FEATURED POST

Anthony Ray Hinton Spent Almost 30 Years on Death Row. Now He Has a Message for White America.

Image
Anthony Ray Hinton was mowing the lawn at his mother's house in 1985 when Alabama police came to arrest him for 2 murders he did not commit. One took place when he was working the night shift at a Birmingham warehouse. Yet the state won a death sentence, based on 2 bullets it falsely claimed matched a gun found at his mother's home. In his powerful new memoir, "The Sun Does Shine: How I Found Life and Freedom on Death Row," Hinton describes how racism and a system stacked against the poor were the driving forces behind his conviction. He also writes about the unique and unexpected bonds that can form on death row, and in particular about his relationship with Henry Hays, a former Klansman sentenced to death for a notorious lynching in 1981. Hays died in the electric chair in 1997 - 1 of 54 people executed in Alabama while Hinton was on death row.
After almost 30 years, Hinton was finally exonerated in 2015, thanks to the Equal Justice Initiative, or EJI. On April 27…

Texas executes Juan Castillo

Juan Castillo
Texas executed Juan Castillo, who said he was innocent, for 2003 San Antonio murder

A Texas death row inmate was executed Wednesday — his 4th execution date in a year. Though advocates and his attorneys insisted on Juan Castillo's innocence, he lost all his fights in court and was put to death for a 2003 San Antonio murder.

Juan Castillo was put to death Wednesday evening, ending his death sentence on his 4th execution date within the year.

The 37-year-old was executed for the 2003 robbery and murder of Tommy Garcia Jr. in San Antonio. 

The execution had been postponed three times since last May, including a rescheduling because of Hurricane Harvey.

Castillo's advocates and attorneys had insisted on his innocence in Garcia’s murder, pleading unsuccessfully for a last-minute 30-day stay of execution from Republican Gov. Greg Abbott after all of his appeals were rejected in the courts. 

The Texas Defender Service, a capital defense group who had recently picked up Castillo’s case, asked Abbott for the delay to let its lawyers fully investigate claims they said discredited the prosecution’s evidence against Castillo — including recanted statements and video of police interrogations that contradict testimony at trial.

But with no action from the governor, Castillo was taken into the death chamber in Huntsville, and at 6:21 p.m., injected with a lethal dose of pentobarbital, according to the Texas Department of Justice. 23 minutes later, he was pronounced dead.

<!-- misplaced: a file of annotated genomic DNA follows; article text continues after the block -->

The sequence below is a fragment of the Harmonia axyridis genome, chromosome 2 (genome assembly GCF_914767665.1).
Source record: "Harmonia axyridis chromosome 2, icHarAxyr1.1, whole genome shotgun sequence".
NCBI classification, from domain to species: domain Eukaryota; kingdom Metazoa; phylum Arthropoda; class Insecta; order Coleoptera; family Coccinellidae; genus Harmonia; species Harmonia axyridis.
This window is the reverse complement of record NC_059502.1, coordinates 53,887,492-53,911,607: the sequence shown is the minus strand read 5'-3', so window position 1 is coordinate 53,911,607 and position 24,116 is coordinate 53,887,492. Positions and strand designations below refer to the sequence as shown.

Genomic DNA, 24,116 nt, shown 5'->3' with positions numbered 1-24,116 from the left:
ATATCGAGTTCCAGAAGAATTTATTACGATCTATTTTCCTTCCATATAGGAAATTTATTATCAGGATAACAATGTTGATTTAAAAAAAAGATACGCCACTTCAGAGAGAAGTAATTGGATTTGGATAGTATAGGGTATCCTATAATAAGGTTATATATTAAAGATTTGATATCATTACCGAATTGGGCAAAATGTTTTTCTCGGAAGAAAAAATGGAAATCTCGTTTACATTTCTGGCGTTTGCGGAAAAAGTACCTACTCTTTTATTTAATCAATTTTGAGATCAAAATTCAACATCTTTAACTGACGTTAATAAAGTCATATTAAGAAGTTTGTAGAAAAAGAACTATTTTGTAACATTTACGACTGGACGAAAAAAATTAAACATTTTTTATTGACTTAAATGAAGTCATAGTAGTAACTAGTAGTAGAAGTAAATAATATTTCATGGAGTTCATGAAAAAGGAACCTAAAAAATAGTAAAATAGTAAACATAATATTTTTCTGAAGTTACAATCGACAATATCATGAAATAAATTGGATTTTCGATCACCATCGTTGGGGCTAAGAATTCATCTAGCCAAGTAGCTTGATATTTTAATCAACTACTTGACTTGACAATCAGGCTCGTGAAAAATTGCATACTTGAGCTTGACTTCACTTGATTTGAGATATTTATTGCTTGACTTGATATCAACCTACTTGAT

“To everyone that has been there for me, you know who you are,” Castillo said in his final words. “See y’all on the other side.”

A Houston Chronicle reporter who attended the execution said Castillo added: “Shit does burn."

Prosecutors said Castillo and 3 others lured Garcia to a secluded area in 2003 to rob him by promising him sex with one of Castillo's female accomplices. When Garcia tried to run, Castillo shot him, according to the accomplices. Castillo was convicted and sentenced to death in 2005.

A man who bunked near Castillo in the Bexar County jail, Gerardo Gutierrez, also testified that Castillo had confessed to him about the murder. The matching testimonies were enough to satisfy a jury, and Castillo was convicted of capital murder. The 3 others involved in the crime all received lesser charges and sentences — 1 woman is out on parole, and the other 2 got 40-year sentences and are eligible for parole within the next 6 years, according to criminal records.

Prosecutors at the Bexar County District Attorney’s Office remain fully confident that Castillo was the triggerman in Garcia’s murder. Assistant Criminal District Attorney Matt Howard said the death penalty is always a heavy decision to weigh but that Castillo is deserving of the ultimate punishment.

“Understanding the evidence, this was one of those cases where I think the jury came to the right conclusion” of a death sentence, Howard said.

Castillo’s 1st execution date was set for last May, but it was rescheduled for September, according to the Death Penalty Information Center. The September execution — set about a week after Hurricane Harvey devastated the Texas coast — was also delayed at the request of Bexar County District Attorney Nico LaHood, since some of Castillo’s legal team lived in Houston.

It was moved to December, and that time the courts took action after the jailhouse informant changed his story.

In 2013, Gutierrez signed an affidavit saying that he lied in his testimony against Castillo “to try to help myself.” The Texas Court of Criminal Appeals stopped Castillo’s December execution because of the affidavit, telling the trial court to look into the issue of false testimony.